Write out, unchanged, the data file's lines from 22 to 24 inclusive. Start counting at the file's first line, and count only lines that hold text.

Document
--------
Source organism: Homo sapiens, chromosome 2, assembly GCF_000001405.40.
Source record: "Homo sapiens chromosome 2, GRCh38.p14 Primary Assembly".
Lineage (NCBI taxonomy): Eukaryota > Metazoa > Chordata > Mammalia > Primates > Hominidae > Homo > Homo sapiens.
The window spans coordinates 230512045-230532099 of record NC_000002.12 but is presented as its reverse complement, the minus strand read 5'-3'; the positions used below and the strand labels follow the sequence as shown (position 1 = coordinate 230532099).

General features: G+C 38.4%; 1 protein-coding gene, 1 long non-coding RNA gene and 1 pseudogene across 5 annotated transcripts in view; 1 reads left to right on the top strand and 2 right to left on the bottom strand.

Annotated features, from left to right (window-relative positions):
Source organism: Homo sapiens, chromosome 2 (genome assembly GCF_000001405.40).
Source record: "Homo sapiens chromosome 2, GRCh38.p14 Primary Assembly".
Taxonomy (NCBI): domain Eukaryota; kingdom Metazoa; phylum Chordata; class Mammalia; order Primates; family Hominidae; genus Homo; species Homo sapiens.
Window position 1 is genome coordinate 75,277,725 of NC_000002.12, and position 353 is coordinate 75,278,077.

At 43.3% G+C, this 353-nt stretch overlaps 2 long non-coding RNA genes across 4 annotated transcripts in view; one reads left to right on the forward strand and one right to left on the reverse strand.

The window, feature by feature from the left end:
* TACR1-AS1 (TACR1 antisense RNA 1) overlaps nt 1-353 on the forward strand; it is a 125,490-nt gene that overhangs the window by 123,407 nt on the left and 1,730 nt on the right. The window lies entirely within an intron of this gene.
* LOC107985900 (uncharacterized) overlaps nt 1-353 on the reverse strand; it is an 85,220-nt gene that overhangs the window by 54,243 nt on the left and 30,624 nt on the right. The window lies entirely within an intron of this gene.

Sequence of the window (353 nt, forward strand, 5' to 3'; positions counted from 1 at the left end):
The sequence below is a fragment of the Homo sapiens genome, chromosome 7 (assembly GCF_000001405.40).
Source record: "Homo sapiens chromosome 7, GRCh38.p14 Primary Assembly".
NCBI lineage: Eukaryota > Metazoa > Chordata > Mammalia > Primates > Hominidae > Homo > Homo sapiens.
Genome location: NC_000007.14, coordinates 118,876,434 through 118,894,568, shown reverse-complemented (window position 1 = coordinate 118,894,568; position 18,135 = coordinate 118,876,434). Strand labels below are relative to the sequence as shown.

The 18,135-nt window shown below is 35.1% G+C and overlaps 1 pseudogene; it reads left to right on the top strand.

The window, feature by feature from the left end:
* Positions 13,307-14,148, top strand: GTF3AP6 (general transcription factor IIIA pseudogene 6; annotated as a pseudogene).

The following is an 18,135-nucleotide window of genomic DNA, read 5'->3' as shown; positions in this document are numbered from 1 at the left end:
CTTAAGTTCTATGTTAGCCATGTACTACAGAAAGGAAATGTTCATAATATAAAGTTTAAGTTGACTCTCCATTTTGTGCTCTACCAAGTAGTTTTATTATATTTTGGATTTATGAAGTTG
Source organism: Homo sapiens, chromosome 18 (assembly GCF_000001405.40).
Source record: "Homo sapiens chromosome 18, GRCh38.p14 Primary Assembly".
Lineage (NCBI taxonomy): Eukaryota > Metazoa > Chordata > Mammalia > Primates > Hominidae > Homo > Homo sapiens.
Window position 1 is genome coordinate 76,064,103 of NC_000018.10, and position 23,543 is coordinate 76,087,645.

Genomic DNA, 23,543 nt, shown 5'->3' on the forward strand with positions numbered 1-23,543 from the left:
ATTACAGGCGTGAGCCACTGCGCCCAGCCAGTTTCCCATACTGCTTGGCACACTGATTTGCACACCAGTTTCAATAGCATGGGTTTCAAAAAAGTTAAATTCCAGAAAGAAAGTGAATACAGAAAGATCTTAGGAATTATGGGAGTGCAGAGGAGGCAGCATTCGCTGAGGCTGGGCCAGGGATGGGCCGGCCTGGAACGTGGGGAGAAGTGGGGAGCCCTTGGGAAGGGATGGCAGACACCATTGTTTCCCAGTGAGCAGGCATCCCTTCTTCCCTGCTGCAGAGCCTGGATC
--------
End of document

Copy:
* Positions 13,307-14,148, top strand: GTF3AP6 (general transcription factor IIIA pseudogene 6; annotated as a pseudogene).

The following is an 18,135-nucleotide window of genomic DNA, read 5'->3' as shown; positions in this document are numbered from 1 at the left end:
CTTAAGTTCTATGTTAGCCATGTACTACAGAAAGGAAATGTTCATAATATAAAGTTTAAGTTGACTCTCCATTTTGTGCTCTACCAAGTAGTTTTATTATATTTTGGATTTATGAAGTTG